Donating Cash

By donating cash or writing a check to a qualified charity or organization, you may be entitled to a charitable contribution deduction if you itemize deductions on your tax return. The IRS website states, “you may deduct up to 50 percent of your adjusted gross income, but 20 percent and 30 percent limits apply in come cases.” So, depending on your adjusted gross income and charitable contribution in a given year, you may not be able to deduct the full contribution amount.

Making a Qualified Charitable Distribution (QCD) from an IRA  

Beginning the calendar year in which you turn 70 ½, you are required to start taking minimum distributions from your IRA. Rather than distributing the funds and reporting them as ordinary income on your tax return, individuals can make a qualified charitable distribution directly from an IRA to a charity without any tax consequences. This strategy is an efficient way for individuals with charitable intent to offset the tax burden of a required minimum distribution dollar for dollar because the funds donated are not included in the taxpayer’s adjusted gross income. Beyond satisfying a required minimum distribution, individuals can make QCD’s of up to $100,000 from an IRA to a charity each year, which can be more beneficial than donating cash due to the 50% of adjusted gross income limits on charitable deductions.

Donating Appreciated Stock

Similar to donating cash, individuals are eligible to take a charitable deduction when filing their tax return for donating an appreciated stock. The amount that can be deducted is the fair market value of the stock (or other investment). This is beneficial when the stock has been held for at least 12 months and has greatly appreciated in value because the taxpayer is not required to recognize the capital gain on the investment. Therefore, the taxpayer benefits from both the charitable deduction as well as avoiding any future capital gains tax liability that otherwise would be due in the future.

To speak with a CERTIFIED FINANCIAL PLANNER™ professional about how to maximize the tax benefits of a charitable contribution specific to your personal situation and charitable intent, call Sharkey, Howes & Javer at 303-639-5100 to set up a complimentary initial consultation.

Source: https://www.kitces.com/blog/ira-qualified-charitable-distribution-qcd-to-satisfy-rmd-vs-donating-appreciated-securities/

Spending Tips for Retirees: What to Consider in a Retirement Spending Plan

By | Food for thought, SH&J Blog | No Comments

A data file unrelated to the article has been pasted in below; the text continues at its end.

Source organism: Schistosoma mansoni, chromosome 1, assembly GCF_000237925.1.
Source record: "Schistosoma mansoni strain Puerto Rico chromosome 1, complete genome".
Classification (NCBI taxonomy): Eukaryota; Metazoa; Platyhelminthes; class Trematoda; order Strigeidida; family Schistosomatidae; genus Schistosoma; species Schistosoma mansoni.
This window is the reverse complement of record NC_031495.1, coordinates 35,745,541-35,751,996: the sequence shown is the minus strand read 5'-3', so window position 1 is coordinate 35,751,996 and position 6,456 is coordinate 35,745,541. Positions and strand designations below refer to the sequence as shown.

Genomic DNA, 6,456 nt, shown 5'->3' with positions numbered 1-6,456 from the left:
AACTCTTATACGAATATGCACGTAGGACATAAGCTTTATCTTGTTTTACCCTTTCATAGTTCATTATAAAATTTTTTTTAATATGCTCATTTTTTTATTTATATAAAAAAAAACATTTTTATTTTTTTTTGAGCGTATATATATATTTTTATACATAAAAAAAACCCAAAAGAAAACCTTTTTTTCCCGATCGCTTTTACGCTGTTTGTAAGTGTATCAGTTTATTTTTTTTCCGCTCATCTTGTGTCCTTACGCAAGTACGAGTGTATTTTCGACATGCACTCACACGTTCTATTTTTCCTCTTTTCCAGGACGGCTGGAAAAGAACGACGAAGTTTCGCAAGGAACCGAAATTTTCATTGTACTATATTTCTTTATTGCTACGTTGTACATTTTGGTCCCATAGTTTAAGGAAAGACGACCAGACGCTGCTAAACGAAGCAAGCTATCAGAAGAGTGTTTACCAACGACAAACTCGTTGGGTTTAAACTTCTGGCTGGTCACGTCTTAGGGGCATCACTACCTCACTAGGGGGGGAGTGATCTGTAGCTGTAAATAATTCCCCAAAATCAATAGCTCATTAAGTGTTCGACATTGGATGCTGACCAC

Retirement can be a time for relaxing, traveling and exploring new hobbies. However, many seniors are not enjoying their retirement because they never created a realistic spending plan and their assets are insufficient to provide the retirement they desire. A key component of planning for retirement is examining your current expenses as well as estimating future expenses to ensure you’ll have an adequate income to cover all your costs. Understanding your retirement spending plan should be a top priority. In this blog we provide some basic tips for retirees along with what to consider when creating a retirement spending plan.

Housing

Housing is typically the biggest expense for retirees. In fact, the average retiree spends about $1,294 per month on housing. Costs related to housing include homeowners insurance, furniture, utilities, landscaping costs and maintenance. To reduce costs, you may want to consider downsizing to a less expensive house or neighborhood. Some retirees even relocate to communities that offer a lower cost of living. Another option is taking out a reverse mortgage to utilize the equity in your house for everyday living expenses or larger one-time needs.

Healthcare

Healthcare bills can easily eat away at a spending plan, especially for retirees. One way to reduce your healthcare expenses is to compare and contrast the differences between Traditional Medicare (with a supplemental policy) and Medicare Advantage plans. However, before you change a healthcare plan, you’ll need to talk to a specialist who can help you make the best decision given your situation.

Transportation

Besides the cost of your car, you’ll also want to consider additional car-related expenses, such as insurance, maintenance, gasoline and other factors. Transportation costs can be reduced by having only a single vehicle. If you live in a large city and don’t need to travel far to visit family, you could even give up your car and depend on public transportation, if necessary.

Consider Family Expenses

Costs involved with caring for elderly parents can easily compromise your retirement spending plan. Therefore, if this situation affects you, it’s critical that you take this into consideration when developing your spending plan. Your aging parents may need your help with assisted living costs, home healthcare costs, or paying medical bills. Another cost can be helping your parents with everyday living expenses, such as groceries.